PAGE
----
The Christian Response in Revolutionary Times

Christianity offers the best news in the world. The gospel declares that through faith in Jesus Christ, we receive the forgiveness of our sins. With this assurance of God’s love, comes the promise that we receive a citizenship in heaven, a home has already been prepared for us, and that no sorrow of the present age is able to compare with the glory to come.

Christians living in the United States have enjoyed a period of calm and peace to practice their faith free from persecution with liberties that previous nations never could have imagined. In recent years, something is happening, however, that Christians are struggling to process. Christianity is becoming unwelcome in a country that originally enshrined in its constitution the freedom of religion. The handwriting in on the wall, it’s only a matter of time before, it seems, Christianity may become the great enemy of the state.

This has caused widespread panic among believers not knowing what they should do to combat this vicious assault against their faith. To appreciate a proper Christian response in times of revolution and persecution, there has to be a biblical understanding of what exactly is happening behind the scenes, lest our responses themselves undermine the expressed purpose of the Lord in leaving us on the earth.

The Antichrist Crisis

In every given culture throughout history, including the United States, there is a present cycle of iniquity that is working itself out to judgment. This is precisely why no nation, even one as great as Rome in its unmatched glory, has avoided a fall throughout the centuries. God told us this would be so throughout history. When God promised Abraham the land of Canaan, a type of the heavenly land promised to all believers, he first called Abraham to patience until a cycle of iniquity ran it course among the Amorites (Gen. 15:16). This was a way of saying that nations will run a course of satantic oppression in evil that, as Meredith Kline observes, “savagely turns against its citizens who refuse its mark.” This is necessary to vindicate God’s righteous judgment.

The city runs ever-present danger of developing in an apostate course that oppresses its citizens. In history, once this cycle reached its full cup of iniquity, God intervened in judgment to deliver his people and bring down the oppressive state. This is what the book of Revelation is describing as the potential of the state to become bestial (see Rev. 13), a state sanctioned religious antithesis that fulfills the perennial stand of wicked rulers “against the Lord and against his anointed” (see Ps. 2).

This is not to deny the legitimacy of government as good in principle as established by God to combat evil (Rom. 13:1ff). This is why we are called to submit to government authorities in full recognition that God ordains the state for our good. This submission has a great limit, of course, and we are called to obey until they tell us to do something against God’s law (Acts 5:29). What we are recognizing is the satanic development in the state that takes the form of idolizing humanity, a religious warfare in which apostates use the state to rebel against God and destroy his people (see Rev. 12:1-9).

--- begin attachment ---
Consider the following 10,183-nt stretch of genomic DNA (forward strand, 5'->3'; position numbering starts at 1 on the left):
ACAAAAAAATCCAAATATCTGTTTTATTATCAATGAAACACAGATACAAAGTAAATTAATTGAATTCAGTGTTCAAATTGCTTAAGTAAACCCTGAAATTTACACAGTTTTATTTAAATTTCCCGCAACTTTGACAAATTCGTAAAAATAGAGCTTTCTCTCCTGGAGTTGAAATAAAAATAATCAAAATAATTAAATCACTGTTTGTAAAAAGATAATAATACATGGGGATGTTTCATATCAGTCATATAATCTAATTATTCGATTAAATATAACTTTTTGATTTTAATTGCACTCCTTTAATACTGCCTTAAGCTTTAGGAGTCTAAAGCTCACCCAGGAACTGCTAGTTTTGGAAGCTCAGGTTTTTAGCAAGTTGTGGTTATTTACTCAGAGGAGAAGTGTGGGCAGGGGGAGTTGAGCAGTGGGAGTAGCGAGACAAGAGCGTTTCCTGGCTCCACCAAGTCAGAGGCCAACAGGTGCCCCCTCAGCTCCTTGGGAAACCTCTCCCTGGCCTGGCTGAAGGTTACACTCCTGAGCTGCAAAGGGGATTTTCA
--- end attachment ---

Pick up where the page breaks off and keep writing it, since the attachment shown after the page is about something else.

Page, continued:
God showcased this antichrist development particularly in the story of the tower of Babel (Gen. 11:1-10). “Come” they said, “let us make a name for ourselves” and “let us make a tower that reaches into the heavens.” This satanic development in the state reached a point that undermined the original good intention of God in its design. Again, as Kline notes,

There can be a radical “transformation of the city of man into the temple of Man, the god-king, earth’s revolt against the Creator…an idolization of power, full of corruption and violence, a regime that dehumanizes the mass of men and women by brutal oppression, a demonic ridden beast power that doubtless persecutes the people of the saints of the Most High, perpetuating the enmity of the seed of the serpent against the seed of the woman…”

This is what Kline calls the man of sin stage that develops in the state.

This biblically described development, if not appreciated, will be evidenced in confused efforts that amount to making the mission of Christianity itself about saving the state from a cycle of iniquity. But according to Scripture, when the state reaches the antichrist stage, there is no stopping the flood of iniquity until the Lord himself intervenes in by restraining the evil or by bringing that nation to an end. Nobody can predict the rate and speed of the development or how far the Lord will allow it go in a given society. This is what Jesus was talking about in Matthew 24, that unless those days are shortened, no one will be saved. But, just as with Noah and his family, in its worst form, when they reached the point of being driven off the earth, the Lord answered their cries by deliverance and judgment. This was the case of Israel in Egypt too.